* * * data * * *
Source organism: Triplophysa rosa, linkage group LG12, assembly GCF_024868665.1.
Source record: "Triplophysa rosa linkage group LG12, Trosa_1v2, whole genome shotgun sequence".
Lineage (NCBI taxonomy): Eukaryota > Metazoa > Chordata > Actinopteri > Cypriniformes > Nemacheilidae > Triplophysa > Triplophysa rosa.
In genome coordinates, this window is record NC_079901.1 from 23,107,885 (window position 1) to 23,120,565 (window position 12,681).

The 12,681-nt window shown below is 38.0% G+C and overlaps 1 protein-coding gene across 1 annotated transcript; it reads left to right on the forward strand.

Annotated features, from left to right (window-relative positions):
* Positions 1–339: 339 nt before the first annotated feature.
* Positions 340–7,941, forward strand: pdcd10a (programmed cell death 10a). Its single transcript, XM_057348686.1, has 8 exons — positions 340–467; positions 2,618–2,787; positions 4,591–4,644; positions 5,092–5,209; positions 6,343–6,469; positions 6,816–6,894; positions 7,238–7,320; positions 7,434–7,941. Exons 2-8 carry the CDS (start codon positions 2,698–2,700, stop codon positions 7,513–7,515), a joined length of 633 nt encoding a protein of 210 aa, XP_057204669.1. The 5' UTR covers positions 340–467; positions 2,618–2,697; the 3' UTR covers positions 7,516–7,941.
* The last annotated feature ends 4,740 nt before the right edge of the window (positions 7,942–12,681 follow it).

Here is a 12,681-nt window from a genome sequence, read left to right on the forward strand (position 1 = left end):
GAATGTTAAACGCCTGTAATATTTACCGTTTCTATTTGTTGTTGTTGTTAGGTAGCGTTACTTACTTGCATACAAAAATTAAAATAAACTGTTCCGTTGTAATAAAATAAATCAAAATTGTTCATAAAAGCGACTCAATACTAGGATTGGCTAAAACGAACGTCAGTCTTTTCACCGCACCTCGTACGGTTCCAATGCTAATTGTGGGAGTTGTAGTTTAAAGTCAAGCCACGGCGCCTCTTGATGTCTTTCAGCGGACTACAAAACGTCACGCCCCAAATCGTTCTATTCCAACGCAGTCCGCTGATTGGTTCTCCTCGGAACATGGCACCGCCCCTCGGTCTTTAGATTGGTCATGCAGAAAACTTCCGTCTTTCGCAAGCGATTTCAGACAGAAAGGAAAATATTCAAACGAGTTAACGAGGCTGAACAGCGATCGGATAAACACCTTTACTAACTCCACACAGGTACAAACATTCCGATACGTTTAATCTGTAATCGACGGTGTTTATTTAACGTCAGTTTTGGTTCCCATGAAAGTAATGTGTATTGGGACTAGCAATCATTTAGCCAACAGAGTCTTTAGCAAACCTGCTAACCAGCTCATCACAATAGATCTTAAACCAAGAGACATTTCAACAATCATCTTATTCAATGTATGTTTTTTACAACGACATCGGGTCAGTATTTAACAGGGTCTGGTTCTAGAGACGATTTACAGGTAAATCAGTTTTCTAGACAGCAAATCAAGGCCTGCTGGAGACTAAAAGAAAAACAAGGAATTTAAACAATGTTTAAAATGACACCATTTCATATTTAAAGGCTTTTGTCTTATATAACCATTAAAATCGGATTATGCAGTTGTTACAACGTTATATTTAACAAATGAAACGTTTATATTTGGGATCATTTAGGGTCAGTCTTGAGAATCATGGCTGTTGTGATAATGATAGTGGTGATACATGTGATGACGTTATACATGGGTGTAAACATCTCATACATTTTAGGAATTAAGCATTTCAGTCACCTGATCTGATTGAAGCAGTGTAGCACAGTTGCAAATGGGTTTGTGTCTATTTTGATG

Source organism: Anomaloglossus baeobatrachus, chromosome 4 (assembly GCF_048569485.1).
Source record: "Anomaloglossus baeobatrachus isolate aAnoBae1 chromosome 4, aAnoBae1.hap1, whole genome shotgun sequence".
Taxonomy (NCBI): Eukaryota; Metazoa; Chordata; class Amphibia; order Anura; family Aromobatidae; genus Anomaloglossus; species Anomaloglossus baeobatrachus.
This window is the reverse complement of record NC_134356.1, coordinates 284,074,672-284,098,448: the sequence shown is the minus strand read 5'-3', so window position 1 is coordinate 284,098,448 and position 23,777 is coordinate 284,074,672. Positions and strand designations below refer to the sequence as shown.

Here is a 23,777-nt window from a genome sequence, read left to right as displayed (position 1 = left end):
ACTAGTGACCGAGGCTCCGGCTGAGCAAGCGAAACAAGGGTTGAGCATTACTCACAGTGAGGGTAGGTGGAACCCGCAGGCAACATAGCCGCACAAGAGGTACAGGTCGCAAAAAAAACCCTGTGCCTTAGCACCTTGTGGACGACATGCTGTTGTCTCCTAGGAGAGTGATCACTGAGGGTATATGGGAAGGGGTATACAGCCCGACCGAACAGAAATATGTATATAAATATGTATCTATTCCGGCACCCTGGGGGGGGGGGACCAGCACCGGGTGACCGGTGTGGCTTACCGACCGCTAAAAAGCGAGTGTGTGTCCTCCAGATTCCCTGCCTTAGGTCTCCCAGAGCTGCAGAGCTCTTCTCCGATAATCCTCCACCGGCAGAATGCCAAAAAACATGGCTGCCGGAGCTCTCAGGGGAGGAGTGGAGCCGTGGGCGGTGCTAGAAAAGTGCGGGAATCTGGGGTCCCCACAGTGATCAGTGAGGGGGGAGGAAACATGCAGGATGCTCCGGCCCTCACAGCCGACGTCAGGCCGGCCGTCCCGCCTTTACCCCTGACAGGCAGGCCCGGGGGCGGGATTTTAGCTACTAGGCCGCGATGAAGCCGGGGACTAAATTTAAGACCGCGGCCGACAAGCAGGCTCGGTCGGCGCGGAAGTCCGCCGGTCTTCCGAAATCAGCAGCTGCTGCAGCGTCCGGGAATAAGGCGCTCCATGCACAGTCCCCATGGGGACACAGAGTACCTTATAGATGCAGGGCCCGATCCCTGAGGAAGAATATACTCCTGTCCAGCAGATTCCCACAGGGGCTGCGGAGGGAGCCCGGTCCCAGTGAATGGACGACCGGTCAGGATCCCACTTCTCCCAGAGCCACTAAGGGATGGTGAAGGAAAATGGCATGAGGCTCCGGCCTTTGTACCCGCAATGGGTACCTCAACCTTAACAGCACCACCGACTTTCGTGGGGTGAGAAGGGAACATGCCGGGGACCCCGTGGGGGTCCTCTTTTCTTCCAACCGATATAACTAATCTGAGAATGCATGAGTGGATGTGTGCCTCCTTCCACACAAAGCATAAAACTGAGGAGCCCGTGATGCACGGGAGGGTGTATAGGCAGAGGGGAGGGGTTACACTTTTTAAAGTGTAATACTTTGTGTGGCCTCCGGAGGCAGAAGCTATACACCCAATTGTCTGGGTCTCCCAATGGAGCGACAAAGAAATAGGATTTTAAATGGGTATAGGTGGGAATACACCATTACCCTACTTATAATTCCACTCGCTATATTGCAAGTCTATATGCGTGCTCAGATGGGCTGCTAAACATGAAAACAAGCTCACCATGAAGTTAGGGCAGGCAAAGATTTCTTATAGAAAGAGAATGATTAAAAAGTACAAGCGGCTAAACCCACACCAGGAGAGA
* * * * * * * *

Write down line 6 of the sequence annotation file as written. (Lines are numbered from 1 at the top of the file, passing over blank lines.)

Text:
Annotated features, from left to right (window-relative positions):